By Demetrios Constantelos
Many monks contributed much toward a more just and moral society. From the ranks of the monks emerged the earliest condemnation of slavery. Gregory the Theologian, bishop of Nazianzus first, and later Patriarch of Constantinople, denounced the practice of holding slaves. His friend Basil of Ceasarea did not favor it but tolerated the institution as an established evil. Their contemporary Eustathios of Sebasteia condemned slavery and even advocated revolts by slaves. Later in the eighth and early ninth centuries, Theodore the Studite denounced slavery and forbade monks to possess, and the monastery to employ, slaves. In his rules for the hegoumenos of the Studios Monastery, Theodore advised: "You shall not possess a slave either for your own use or for your monastery or for the fields, since man was created in the image of God." Eustathios, the twelfth century monk, archbishop of Thessaloniki, and critic and reformer of monasticism, condemned slavery as an evil and unnatural institution and advocated manumission.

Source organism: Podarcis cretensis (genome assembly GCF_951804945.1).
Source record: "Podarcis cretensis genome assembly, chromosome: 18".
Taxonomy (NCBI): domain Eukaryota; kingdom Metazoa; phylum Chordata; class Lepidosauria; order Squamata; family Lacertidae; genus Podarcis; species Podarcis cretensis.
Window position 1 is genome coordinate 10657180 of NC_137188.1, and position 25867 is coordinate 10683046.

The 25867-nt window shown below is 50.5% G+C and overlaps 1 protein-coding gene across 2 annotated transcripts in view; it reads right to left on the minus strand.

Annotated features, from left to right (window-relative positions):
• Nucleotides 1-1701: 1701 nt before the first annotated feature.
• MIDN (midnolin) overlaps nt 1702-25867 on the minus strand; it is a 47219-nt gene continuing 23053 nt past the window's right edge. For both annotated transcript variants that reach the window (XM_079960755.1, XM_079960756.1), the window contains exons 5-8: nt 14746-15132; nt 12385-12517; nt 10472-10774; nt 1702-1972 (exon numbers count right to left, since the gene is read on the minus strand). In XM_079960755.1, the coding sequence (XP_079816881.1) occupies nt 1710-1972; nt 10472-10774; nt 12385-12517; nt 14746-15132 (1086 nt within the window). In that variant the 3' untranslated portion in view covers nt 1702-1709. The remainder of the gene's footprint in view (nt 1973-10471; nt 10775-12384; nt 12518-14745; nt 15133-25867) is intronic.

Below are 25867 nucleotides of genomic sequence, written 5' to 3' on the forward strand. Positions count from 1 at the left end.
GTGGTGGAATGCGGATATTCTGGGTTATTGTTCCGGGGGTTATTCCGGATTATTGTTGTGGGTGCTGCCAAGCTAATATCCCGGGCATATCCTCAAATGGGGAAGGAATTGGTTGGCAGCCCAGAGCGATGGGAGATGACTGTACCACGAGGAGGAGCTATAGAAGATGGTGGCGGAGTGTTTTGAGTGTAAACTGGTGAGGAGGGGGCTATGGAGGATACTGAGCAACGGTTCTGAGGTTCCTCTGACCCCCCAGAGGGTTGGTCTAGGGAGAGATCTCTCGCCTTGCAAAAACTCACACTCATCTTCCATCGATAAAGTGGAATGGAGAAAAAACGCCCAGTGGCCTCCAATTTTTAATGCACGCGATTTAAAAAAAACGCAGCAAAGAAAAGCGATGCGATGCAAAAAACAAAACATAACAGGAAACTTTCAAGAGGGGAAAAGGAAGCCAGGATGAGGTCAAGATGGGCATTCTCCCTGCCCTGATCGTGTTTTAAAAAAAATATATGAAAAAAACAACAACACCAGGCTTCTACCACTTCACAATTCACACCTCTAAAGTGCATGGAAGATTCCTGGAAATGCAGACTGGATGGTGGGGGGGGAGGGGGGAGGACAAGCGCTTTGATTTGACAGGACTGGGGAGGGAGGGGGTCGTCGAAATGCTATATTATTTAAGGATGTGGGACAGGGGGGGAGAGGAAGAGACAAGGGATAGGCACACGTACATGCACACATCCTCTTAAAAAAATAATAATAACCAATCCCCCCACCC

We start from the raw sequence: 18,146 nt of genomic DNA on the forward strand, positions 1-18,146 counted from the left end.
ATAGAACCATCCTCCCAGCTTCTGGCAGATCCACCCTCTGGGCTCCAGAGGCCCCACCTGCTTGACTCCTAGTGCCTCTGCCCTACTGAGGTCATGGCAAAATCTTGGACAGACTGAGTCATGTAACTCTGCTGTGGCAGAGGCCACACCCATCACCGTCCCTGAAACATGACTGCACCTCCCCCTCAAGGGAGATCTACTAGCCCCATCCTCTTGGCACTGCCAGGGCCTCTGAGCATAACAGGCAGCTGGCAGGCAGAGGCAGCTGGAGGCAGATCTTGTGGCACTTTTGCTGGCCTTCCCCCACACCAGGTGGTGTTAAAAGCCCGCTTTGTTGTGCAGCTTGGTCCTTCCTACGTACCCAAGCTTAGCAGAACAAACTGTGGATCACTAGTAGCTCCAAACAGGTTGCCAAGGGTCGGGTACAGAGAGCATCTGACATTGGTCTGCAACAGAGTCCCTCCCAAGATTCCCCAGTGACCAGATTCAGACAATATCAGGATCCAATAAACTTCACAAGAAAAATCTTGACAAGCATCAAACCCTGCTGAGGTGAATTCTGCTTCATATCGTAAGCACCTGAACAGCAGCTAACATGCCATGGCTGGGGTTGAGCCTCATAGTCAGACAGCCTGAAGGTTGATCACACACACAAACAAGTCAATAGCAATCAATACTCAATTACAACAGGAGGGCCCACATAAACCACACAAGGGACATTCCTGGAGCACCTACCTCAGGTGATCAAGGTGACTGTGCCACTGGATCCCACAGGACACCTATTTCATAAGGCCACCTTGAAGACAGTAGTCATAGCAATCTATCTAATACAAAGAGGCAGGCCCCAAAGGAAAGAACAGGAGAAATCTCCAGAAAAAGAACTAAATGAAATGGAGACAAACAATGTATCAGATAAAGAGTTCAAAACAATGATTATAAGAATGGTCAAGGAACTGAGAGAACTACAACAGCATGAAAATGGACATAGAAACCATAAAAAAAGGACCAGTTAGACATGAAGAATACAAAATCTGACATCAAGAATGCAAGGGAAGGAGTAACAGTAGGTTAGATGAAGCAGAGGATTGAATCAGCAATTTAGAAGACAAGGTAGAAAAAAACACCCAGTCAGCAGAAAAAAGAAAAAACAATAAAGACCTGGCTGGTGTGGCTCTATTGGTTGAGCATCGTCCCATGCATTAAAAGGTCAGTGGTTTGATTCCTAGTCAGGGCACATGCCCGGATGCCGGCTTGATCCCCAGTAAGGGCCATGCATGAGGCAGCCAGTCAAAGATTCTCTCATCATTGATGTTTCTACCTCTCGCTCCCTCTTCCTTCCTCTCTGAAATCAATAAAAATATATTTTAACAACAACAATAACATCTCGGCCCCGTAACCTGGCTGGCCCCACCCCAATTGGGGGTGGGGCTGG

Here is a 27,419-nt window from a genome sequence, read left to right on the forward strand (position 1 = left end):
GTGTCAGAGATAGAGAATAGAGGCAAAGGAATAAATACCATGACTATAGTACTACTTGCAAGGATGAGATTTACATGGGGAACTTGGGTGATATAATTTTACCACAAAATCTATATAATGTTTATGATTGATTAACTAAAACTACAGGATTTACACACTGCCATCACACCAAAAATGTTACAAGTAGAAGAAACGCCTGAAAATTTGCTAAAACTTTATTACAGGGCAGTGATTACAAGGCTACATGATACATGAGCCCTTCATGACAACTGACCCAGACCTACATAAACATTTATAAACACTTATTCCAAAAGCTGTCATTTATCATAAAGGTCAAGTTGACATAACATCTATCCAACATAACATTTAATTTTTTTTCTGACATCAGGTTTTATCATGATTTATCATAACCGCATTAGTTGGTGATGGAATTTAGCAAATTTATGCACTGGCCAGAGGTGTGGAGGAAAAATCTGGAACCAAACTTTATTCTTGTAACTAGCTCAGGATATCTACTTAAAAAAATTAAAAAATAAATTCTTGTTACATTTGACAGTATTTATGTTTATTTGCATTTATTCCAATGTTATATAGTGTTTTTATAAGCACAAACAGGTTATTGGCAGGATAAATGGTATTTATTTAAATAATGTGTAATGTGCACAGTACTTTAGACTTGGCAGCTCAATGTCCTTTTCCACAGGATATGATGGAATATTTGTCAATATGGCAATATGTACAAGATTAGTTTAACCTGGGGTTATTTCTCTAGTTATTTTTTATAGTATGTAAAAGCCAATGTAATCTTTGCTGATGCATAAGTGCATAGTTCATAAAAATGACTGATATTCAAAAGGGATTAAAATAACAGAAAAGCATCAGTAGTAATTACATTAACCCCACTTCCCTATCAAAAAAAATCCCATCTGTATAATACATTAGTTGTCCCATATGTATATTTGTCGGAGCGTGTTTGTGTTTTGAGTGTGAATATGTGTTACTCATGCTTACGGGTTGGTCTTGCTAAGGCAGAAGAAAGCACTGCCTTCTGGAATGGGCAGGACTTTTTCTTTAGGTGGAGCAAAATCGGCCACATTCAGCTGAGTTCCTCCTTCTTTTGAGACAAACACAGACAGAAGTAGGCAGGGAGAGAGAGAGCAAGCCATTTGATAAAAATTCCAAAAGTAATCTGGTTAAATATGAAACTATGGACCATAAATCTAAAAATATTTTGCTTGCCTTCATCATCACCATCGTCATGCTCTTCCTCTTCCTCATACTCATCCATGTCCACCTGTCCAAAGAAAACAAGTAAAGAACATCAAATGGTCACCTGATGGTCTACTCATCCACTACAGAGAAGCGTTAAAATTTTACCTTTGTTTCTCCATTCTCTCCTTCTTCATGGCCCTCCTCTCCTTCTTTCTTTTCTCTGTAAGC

- Christian Faith and Cultural Heritage: Essays from a Greek Orthodox Perspective, p. 162.
Symeon of Thessaloniki (+ 1429), in various questions set forth by the bishop of Pentapoleos Gregory, was asked the following question: "Which is more important and valuable, to help in the release of a captive or to distribute an amount to ten poor people?" Symeon's position indicates the care of the Church which often emphasized the duty of Christians to liberate captives and slaves.
Generally the Byzantine community did not simply pray for "the captives and for their salvation" as one of the petitions of the Divine Liturgy says, but it offered what it could towards purchasing their release by often paying large sums.
- Poverty, Society, and Philanthropy in the Late Mediaeval Greek World